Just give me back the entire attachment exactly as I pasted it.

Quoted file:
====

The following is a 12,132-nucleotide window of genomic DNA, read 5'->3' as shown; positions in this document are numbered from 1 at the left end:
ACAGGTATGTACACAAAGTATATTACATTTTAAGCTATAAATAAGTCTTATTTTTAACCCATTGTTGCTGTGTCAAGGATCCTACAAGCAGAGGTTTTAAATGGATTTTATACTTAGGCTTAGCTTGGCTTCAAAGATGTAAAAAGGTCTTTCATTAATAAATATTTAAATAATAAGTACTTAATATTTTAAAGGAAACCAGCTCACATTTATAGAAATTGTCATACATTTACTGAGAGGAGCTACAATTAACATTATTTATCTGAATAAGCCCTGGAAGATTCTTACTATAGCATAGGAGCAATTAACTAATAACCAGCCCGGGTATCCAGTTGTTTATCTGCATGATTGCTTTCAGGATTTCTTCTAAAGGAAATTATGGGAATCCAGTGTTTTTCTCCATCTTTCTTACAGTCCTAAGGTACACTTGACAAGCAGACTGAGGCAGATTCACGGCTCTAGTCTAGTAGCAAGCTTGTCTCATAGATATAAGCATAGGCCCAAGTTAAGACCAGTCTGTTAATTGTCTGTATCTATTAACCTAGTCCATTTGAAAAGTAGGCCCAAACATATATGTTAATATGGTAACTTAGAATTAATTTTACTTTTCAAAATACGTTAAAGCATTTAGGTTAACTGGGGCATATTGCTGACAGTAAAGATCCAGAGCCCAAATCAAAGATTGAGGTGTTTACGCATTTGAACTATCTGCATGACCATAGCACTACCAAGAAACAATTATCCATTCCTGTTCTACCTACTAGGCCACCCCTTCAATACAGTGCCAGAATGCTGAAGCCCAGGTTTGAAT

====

The following is a 12,132-nucleotide window of genomic DNA, read 5'->3' as shown; positions in this document are numbered from 1 at the left end:
ACAGGTATGTACACAAAGTATATTACATTTTAAGCTATAAATAAGTCTTATTTTTAACCCATTGTTGCTGTGTCAAGGATCCTACAAGCAGAGGTTTTAAATGGATTTTATACTTAGGCTTAGCTTGGCTTCAAAGATGTAAAAAGGTCTTTCATTAATAAATATTTAAATAATAAGTACTTAATATTTTAAAGGAAACCAGCTCACATTTATAGAAATTGTCATACATTTACTGAGAGGAGCTACAATTAACATTATTTATCTGAATAAGCCCTGGAAGATTCTTACTATAGCATAGGAGCAATTAACTAATAACCAGCCCGGGTATCCAGTTGTTTATCTGCATGATTGCTTTCAGGATTTCTTCTAAAGGAAATTATGGGAATCCAGTGTTTTTCTCCATCTTTCTTACAGTCCTAAGGTACACTTGACAAGCAGACTGAGGCAGATTCACGGCTCTAGTCTAGTAGCAAGCTTGTCTCATAGATATAAGCATAGGCCCAAGTTAAGACCAGTCTGTTAATTGTCTGTATCTATTAACCTAGTCCATTTGAAAAGTAGGCCCAAACATATATGTTAATATGGTAACTTAGAATTAATTTTACTTTTCAAAATACGTTAAAGCATTTAGGTTAACTGGGGCATATTGCTGACAGTAAAGATCCAGAGCCCAAATCAAAGATTGAGGTGTTTACGCATTTGAACTATCTGCATGACCATAGCACTACCAAGAAACAATTATCCATTCCTGTTCTACCTACTAGGCCACCCCTTCAATACAGTGCCAGAATGCTGAAGCCCAGGTTTGAAT